Paul Jenkins

Phenomena, Yonder Near


Not on display

Paul Jenkins 1923–2012
Acrylic paint on canvas
Support: 2946 × 1613 mm
frame: 2971 × 1639 × 47 mm
Presented by David Kluger through the American Federation of Arts 1972

Catalogue entry

Paul Jenkins born 1923

T01572 Phenomena Yonder Near 1964

Inscribed 'P. Jenkins' b.r. and 'Paul Jenkins "Phenomena Yonder Near" New York 1964' on top turnover of canvas
Acrylic on canvas, 116 x 63 1/2 (294.5 x 161.5)
Presented by David Kluger through the American Federation of Arts 1972
Prov: Purchased by David Kluger, New York, from the artist 1965; on loan to the Tate Gallery 1965-72
Repr: Art News, LXV, November 1966, p.54 in colour; Albert Elsen, Paul Jenkins (New York 1973), pl.127 in colour

Painted in the artist's studio in New York. The artist writes (18 March 1973) that he considers it one of the very best paintings he made in 1964. 'During this same period I did a series of paintings for the film done on me, The Ivory Knife. "Phenomena Yonder Near" was a painting that I started during the filming and finished some months later. To me it has always been the image of the archetype of that which is near and that which is far in the instantaneous psychic moment. Now if anyone can actually paint such a feeling, idea, or image remains possibly for history to decide. It is a presumption on my part but after all, that is one of the expanding possibilities of Abstract painting: that which makes something felt which is not explicitly seen. I also feel that this painting is a good example of classic movement which embraces dignity and not romantic aspiration of say John Martin or the histrionics of G?ricault. But, of course, as Keith Sutton has said, "I sail close to the winds" and in so doing prepare myself for those who think I involve myself solely in risk.'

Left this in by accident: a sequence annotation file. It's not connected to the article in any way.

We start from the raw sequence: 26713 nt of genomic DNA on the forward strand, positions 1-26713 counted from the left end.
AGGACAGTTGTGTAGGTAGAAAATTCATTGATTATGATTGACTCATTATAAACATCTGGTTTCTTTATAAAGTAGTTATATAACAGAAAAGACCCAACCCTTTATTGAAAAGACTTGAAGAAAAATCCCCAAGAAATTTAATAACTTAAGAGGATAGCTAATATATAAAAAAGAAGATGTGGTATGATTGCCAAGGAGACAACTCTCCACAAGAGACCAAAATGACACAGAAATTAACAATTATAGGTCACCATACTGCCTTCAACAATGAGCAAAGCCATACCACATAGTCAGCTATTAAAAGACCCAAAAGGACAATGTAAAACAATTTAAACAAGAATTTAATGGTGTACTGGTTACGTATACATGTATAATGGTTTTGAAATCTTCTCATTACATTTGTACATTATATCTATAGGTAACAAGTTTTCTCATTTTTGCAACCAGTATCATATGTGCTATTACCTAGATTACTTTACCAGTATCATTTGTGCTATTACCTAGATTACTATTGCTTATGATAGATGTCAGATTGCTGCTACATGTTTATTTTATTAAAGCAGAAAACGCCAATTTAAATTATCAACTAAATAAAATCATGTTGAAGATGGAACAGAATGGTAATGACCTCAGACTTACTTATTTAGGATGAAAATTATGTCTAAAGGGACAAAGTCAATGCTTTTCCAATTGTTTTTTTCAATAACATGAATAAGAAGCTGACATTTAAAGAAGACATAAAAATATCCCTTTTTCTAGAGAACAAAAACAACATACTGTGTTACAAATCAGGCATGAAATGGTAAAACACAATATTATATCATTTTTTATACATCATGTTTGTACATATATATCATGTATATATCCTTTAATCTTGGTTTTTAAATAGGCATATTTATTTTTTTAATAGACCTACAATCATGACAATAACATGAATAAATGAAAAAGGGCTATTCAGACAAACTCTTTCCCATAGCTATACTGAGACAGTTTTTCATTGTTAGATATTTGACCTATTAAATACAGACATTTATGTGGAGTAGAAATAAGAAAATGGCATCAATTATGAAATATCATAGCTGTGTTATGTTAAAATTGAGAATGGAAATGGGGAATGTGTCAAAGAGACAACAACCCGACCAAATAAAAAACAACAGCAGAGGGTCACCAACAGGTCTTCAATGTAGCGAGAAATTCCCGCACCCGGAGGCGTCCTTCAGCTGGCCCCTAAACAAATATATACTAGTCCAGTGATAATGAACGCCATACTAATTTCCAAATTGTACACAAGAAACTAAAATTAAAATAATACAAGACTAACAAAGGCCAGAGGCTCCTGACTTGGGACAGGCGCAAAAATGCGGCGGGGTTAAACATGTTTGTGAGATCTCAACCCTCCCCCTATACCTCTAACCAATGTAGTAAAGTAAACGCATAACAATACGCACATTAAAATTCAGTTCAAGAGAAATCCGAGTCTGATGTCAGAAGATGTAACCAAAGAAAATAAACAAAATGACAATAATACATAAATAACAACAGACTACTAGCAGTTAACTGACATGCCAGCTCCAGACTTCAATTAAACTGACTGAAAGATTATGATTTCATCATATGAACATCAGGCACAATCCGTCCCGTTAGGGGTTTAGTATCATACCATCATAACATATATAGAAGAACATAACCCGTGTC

Published in:
Ronald Alley, Catalogue of the Tate Gallery's Collection of Modern Art other than Works by British Artists, Tate Gallery and Sotheby Parke-Bernet, London 1981, pp.374-5, reproduced p.374

You might like